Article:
Can you believe the 50th anniversary of the Academy Sports + Outdoors Bassmaster Classic presented by Huk kicks off this week? I know I can’t. It’s crazy to think that a tournament organization has been going strong for that many years.
I remember growing up in Hemphill, Texas, hearing stories about the “Hemphill Gang,” a group of anglers who absolutely dominated the B.A.S.S. tournament scene early on. One of my mentors, Tommy Martin, was part of that group of anglers and also was the winner of the 1974 Bassmaster Classic. You know in all the years of knowing Tommy, he has never told me the story of how he won the Classic or what it was like. But what I do know is he helped instill a bass fishing passion inside me that is burning even hotter today.
Now, to the Classic techniques. I’ve been fortunate enough to visit Lake Guntersville quite a few times and to be honest, I absolutely love the place. It reminds me so much of Sam Rayburn. We can all look at the footage of the last time the Classic was at Guntersville and see what the guys were throwing. Will it be won cranking bridges? Trapping grass? Jerkbaiting docks? It’s anyone’s guess. Here are a few things that I think could be major players this week at Guntersville that you might not expect.
Swimbaits on bridges
Over the last several years many pre-spawn events have been won on Lake Guntersville (local and regional tournaments) fishing single swimbaits around bridge pilings. This technique is time consuming and takes all day. Truly feast or famine. However, it only takes one giant day to put you in a great spot. Will the winner use this technique? Hard to say, but seeing that it wasn’t a major player the last time the Classic was in town, I wouldn’t be surprised to see it shine this year.
Cranking rock (not just riprap)
Guntersville doesn’t have a ton of rocky areas, but it has enough. The last time the FLW Tour fished Guntersville, Mark Rose won the event fishing a flat sided crankbait around rock banks, channel turns and riprap. Hard cover can be a big player with fluctuating water, especially if it gets dirty. I wouldn’t be surprised at all to see a few anglers figure out the hard cover cranking bite and exploit it every single day. Not to mention Randy Howell used this technique on the corner of the causeway at Spring Creek.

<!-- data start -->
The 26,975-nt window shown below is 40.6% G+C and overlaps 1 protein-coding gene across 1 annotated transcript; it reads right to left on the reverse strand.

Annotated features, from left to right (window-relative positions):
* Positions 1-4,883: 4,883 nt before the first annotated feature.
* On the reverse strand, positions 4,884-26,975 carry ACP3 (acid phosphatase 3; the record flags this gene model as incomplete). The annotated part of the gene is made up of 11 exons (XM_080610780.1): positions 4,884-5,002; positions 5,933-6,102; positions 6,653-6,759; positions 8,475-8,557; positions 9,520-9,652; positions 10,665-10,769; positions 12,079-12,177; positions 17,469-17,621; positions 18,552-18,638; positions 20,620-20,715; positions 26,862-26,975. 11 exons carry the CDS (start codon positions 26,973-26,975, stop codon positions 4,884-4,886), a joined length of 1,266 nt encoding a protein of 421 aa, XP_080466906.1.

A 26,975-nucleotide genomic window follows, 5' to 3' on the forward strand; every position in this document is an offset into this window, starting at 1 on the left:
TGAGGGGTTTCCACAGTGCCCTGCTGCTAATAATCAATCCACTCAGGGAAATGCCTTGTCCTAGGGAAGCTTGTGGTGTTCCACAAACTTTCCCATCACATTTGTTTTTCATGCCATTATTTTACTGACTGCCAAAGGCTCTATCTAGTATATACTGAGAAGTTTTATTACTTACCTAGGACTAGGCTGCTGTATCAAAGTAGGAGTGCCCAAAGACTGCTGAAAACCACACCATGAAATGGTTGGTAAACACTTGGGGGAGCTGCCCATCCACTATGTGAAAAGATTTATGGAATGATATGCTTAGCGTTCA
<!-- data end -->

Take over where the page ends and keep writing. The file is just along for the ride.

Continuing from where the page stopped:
A balsa flat-sided crankbait, Shad Rap and Strike King KVD 1.5 Flat would be three things I had tied on for that bite.
Fishing the Hydrilla
The last time I visited Guntersville we dealt with freezing temps and dirty water. The bite was hard to come by, but it got better as the event went on. There are quite a few different types of grass in Guntersville, but by far my favorite is hydrilla. I grew up fishing hydrilla on Rayburn and Toledo Bend. Catching bass out of hydrilla can be great, even during frontal conditions.
I expect many guys in the field are looking for this bite and many will find it. I especially love finding little stretches of hydrilla growing down hard bank lines. It limits the amount of places the fish can move to and allows you to catch them easier.
Three baits that I would have tied on for this would be a handful of Strike King Red Eyed Shads in various shades of red and white, a Strike King Thunder Cricket and the Hybrid Hunter, a new hydrilla crankbait that Strike King is getting ready to release soon.
Cranking eel grass
Eel grass has become one of, if not, the most popular type of grass on Lake Guntersville over recent years. It grows deeper than hydrilla and can be found all over the lake. I remember seeing a picture of a school of fish that Elite Series pro Buddy Gross found side-scanning on Guntersville on top of the eel grass. That’s what makes it so unique; you can actually find the bass on top of the grass with your electronics. That’s huge for these guys. If someone spent a good amount of time behind the wheel during practice, they are likely to find the winning spot just by graphing around.
Cranking eel grass has become the favorite of most in the area, with the Rapala DT6 being the most popular crankbait you can own for that grass. I wouldn’t be surprised to see an old school Strike King Series 4 play just as big a role. It’s a bass catching machine when the water is cold, and I happen to know one of the competitors in the field loves to throw one. That competitor is Elite Series veteran Mark Menendez.
It’s hard to win any tournament, much less the Bassmaster Classic. The pressure is something that is indescribable. I experienced the Classic once, and I know I won’t be satisfied until I experience it again. We all speculate who the winner will be and how it will be won, but honestly we won’t know until the Bassmaster Classic Champion lifts the trophy over his head in Birmingham. Oh what a great feeling that must be. One day I hope that winner is me.